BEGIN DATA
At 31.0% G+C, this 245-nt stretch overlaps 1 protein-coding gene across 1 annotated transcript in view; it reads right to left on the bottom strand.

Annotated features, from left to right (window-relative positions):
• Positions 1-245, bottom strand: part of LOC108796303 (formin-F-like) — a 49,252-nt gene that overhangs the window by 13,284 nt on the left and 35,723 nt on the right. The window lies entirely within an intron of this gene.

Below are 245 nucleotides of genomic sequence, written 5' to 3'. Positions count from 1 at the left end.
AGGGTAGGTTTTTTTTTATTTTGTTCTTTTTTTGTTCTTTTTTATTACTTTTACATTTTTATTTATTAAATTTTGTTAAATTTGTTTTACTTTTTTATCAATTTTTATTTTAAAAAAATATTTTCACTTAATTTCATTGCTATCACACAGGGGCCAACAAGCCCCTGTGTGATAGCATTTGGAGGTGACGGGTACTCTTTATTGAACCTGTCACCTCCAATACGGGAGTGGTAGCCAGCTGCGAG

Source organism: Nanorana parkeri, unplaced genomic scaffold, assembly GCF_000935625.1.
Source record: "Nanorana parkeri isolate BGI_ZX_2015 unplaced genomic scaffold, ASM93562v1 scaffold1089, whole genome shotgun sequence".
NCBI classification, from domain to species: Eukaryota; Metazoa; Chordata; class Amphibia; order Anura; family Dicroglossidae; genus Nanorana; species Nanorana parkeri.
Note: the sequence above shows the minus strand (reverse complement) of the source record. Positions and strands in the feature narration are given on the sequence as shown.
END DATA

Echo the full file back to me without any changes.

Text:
At 31.0% G+C, this 245-nt stretch overlaps 1 protein-coding gene across 1 annotated transcript in view; it reads right to left on the bottom strand.

Annotated features, from left to right (window-relative positions):
• Positions 1-245, bottom strand: part of LOC108796303 (formin-F-like) — a 49,252-nt gene that overhangs the window by 13,284 nt on the left and 35,723 nt on the right. The window lies entirely within an intron of this gene.

Below are 245 nucleotides of genomic sequence, written 5' to 3'. Positions count from 1 at the left end.
AGGGTAGGTTTTTTTTTATTTTGTTCTTTTTTTGTTCTTTTTTATTACTTTTACATTTTTATTTATTAAATTTTGTTAAATTTGTTTTACTTTTTTATCAATTTTTATTTTAAAAAAATATTTTCACTTAATTTCATTGCTATCACACAGGGGCCAACAAGCCCCTGTGTGATAGCATTTGGAGGTGACGGGTACTCTTTATTGAACCTGTCACCTCCAATACGGGAGTGGTAGCCAGCTGCGAG

Source organism: Nanorana parkeri, unplaced genomic scaffold, assembly GCF_000935625.1.
Source record: "Nanorana parkeri isolate BGI_ZX_2015 unplaced genomic scaffold, ASM93562v1 scaffold1089, whole genome shotgun sequence".
NCBI classification, from domain to species: Eukaryota; Metazoa; Chordata; class Amphibia; order Anura; family Dicroglossidae; genus Nanorana; species Nanorana parkeri.
Note: the sequence above shows the minus strand (reverse complement) of the source record. Positions and strands in the feature narration are given on the sequence as shown.